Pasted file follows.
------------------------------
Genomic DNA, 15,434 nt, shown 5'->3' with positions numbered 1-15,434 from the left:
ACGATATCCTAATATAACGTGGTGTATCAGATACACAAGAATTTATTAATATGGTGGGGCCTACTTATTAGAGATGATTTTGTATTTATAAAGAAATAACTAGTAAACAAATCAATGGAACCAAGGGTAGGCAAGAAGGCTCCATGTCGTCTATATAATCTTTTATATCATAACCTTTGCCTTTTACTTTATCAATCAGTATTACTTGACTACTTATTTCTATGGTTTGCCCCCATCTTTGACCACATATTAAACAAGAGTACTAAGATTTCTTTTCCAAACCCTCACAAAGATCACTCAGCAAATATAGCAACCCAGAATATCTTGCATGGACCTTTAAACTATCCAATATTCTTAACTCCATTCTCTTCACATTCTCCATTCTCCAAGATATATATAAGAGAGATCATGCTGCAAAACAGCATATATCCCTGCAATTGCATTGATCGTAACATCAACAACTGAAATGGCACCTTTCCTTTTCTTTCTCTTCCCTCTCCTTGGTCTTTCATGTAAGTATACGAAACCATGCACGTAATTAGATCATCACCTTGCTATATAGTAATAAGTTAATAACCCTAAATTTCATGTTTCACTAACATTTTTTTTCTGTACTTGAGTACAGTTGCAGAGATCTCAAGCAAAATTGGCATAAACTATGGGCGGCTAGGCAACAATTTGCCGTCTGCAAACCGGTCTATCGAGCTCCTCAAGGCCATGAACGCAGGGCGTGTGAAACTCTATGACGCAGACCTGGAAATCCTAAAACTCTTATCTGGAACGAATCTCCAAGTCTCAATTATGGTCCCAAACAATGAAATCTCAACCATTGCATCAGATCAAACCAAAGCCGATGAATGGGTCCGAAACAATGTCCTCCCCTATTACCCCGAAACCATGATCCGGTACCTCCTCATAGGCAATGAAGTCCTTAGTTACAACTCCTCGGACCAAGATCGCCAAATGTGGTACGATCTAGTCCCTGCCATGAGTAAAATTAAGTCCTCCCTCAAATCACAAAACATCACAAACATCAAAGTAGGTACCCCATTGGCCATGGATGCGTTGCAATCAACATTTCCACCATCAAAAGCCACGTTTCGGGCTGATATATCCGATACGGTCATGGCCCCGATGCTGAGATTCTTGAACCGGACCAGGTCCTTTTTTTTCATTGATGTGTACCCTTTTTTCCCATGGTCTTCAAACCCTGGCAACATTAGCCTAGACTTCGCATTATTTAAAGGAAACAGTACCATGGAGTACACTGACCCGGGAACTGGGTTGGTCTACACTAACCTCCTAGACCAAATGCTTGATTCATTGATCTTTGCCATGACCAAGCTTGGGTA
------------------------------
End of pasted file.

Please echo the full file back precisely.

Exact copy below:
Genomic DNA, 15,434 nt, shown 5'->3' with positions numbered 1-15,434 from the left:
ACGATATCCTAATATAACGTGGTGTATCAGATACACAAGAATTTATTAATATGGTGGGGCCTACTTATTAGAGATGATTTTGTATTTATAAAGAAATAACTAGTAAACAAATCAATGGAACCAAGGGTAGGCAAGAAGGCTCCATGTCGTCTATATAATCTTTTATATCATAACCTTTGCCTTTTACTTTATCAATCAGTATTACTTGACTACTTATTTCTATGGTTTGCCCCCATCTTTGACCACATATTAAACAAGAGTACTAAGATTTCTTTTCCAAACCCTCACAAAGATCACTCAGCAAATATAGCAACCCAGAATATCTTGCATGGACCTTTAAACTATCCAATATTCTTAACTCCATTCTCTTCACATTCTCCATTCTCCAAGATATATATAAGAGAGATCATGCTGCAAAACAGCATATATCCCTGCAATTGCATTGATCGTAACATCAACAACTGAAATGGCACCTTTCCTTTTCTTTCTCTTCCCTCTCCTTGGTCTTTCATGTAAGTATACGAAACCATGCACGTAATTAGATCATCACCTTGCTATATAGTAATAAGTTAATAACCCTAAATTTCATGTTTCACTAACATTTTTTTTCTGTACTTGAGTACAGTTGCAGAGATCTCAAGCAAAATTGGCATAAACTATGGGCGGCTAGGCAACAATTTGCCGTCTGCAAACCGGTCTATCGAGCTCCTCAAGGCCATGAACGCAGGGCGTGTGAAACTCTATGACGCAGACCTGGAAATCCTAAAACTCTTATCTGGAACGAATCTCCAAGTCTCAATTATGGTCCCAAACAATGAAATCTCAACCATTGCATCAGATCAAACCAAAGCCGATGAATGGGTCCGAAACAATGTCCTCCCCTATTACCCCGAAACCATGATCCGGTACCTCCTCATAGGCAATGAAGTCCTTAGTTACAACTCCTCGGACCAAGATCGCCAAATGTGGTACGATCTAGTCCCTGCCATGAGTAAAATTAAGTCCTCCCTCAAATCACAAAACATCACAAACATCAAAGTAGGTACCCCATTGGCCATGGATGCGTTGCAATCAACATTTCCACCATCAAAAGCCACGTTTCGGGCTGATATATCCGATACGGTCATGGCCCCGATGCTGAGATTCTTGAACCGGACCAGGTCCTTTTTTTTCATTGATGTGTACCCTTTTTTCCCATGGTCTTCAAACCCTGGCAACATTAGCCTAGACTTCGCATTATTTAAAGGAAACAGTACCATGGAGTACACTGACCCGGGAACTGGGTTGGTCTACACTAACCTCCTAGACCAAATGCTTGATTCATTGATCTTTGCCATGACCAAGCTTGGGTA